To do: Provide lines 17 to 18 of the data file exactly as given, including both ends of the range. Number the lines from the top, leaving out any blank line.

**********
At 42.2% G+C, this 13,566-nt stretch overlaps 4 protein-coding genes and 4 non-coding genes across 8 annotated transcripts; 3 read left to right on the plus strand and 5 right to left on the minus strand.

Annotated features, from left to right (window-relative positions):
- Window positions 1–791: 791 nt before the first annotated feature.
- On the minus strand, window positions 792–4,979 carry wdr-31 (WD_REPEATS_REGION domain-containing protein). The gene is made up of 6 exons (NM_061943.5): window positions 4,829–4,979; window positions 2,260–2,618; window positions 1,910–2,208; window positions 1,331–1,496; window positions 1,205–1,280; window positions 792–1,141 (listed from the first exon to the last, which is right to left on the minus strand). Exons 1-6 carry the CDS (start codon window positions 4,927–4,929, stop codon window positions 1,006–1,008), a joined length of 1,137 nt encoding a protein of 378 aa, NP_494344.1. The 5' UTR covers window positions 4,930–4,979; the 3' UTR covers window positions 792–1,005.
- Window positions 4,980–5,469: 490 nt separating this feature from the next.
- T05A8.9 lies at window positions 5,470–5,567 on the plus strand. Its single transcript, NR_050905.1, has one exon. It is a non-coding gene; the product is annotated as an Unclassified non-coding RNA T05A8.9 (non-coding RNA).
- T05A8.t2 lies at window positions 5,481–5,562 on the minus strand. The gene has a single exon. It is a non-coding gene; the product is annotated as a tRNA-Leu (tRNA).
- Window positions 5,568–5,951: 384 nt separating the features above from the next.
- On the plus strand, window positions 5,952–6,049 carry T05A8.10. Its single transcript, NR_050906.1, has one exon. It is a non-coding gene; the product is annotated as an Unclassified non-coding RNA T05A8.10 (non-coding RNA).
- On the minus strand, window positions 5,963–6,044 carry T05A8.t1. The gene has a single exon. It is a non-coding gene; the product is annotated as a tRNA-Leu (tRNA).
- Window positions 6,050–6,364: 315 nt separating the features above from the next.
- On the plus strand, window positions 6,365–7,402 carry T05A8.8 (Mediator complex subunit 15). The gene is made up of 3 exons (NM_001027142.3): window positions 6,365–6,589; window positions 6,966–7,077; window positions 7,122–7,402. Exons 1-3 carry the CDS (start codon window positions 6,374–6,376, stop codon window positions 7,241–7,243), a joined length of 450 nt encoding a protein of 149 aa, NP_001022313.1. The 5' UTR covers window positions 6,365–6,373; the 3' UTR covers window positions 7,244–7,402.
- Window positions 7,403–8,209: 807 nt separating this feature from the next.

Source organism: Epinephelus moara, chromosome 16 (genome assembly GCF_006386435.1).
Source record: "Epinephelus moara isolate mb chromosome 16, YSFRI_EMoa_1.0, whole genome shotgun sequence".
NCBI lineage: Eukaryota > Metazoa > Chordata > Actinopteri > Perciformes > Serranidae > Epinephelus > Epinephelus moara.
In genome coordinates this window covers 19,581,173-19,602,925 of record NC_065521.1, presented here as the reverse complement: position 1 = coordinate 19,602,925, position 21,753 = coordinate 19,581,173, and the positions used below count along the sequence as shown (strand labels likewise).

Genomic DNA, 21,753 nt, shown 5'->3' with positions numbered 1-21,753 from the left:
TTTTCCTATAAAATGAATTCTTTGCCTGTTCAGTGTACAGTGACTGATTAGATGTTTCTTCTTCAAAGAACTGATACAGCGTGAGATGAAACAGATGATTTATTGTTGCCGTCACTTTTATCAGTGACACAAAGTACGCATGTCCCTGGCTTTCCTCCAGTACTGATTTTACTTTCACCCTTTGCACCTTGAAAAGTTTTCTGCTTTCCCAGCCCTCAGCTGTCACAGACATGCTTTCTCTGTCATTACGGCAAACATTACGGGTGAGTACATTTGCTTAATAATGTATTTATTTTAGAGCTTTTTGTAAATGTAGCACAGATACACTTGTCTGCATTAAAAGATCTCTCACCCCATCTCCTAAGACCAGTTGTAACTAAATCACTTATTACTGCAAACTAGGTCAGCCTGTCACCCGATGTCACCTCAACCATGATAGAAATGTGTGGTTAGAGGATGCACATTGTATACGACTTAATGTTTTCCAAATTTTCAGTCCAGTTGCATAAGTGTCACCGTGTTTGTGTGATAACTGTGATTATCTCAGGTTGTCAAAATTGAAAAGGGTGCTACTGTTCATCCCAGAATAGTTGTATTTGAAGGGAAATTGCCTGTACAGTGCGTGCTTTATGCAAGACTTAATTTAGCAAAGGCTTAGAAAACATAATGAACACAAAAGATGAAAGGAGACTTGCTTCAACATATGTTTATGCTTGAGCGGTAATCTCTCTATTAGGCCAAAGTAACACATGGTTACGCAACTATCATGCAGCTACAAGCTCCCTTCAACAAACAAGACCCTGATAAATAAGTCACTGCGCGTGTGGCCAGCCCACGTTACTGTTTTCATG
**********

In genome coordinates this window covers 19,581,173-19,602,925 of record NC_065521.1, presented here as the reverse complement: position 1 = coordinate 19,602,925, position 21,753 = coordinate 19,581,173, and the positions used below count along the sequence as shown (strand labels likewise).

Genomic DNA, 21,753 nt, shown 5'->3' with positions numbered 1-21,753 from the left: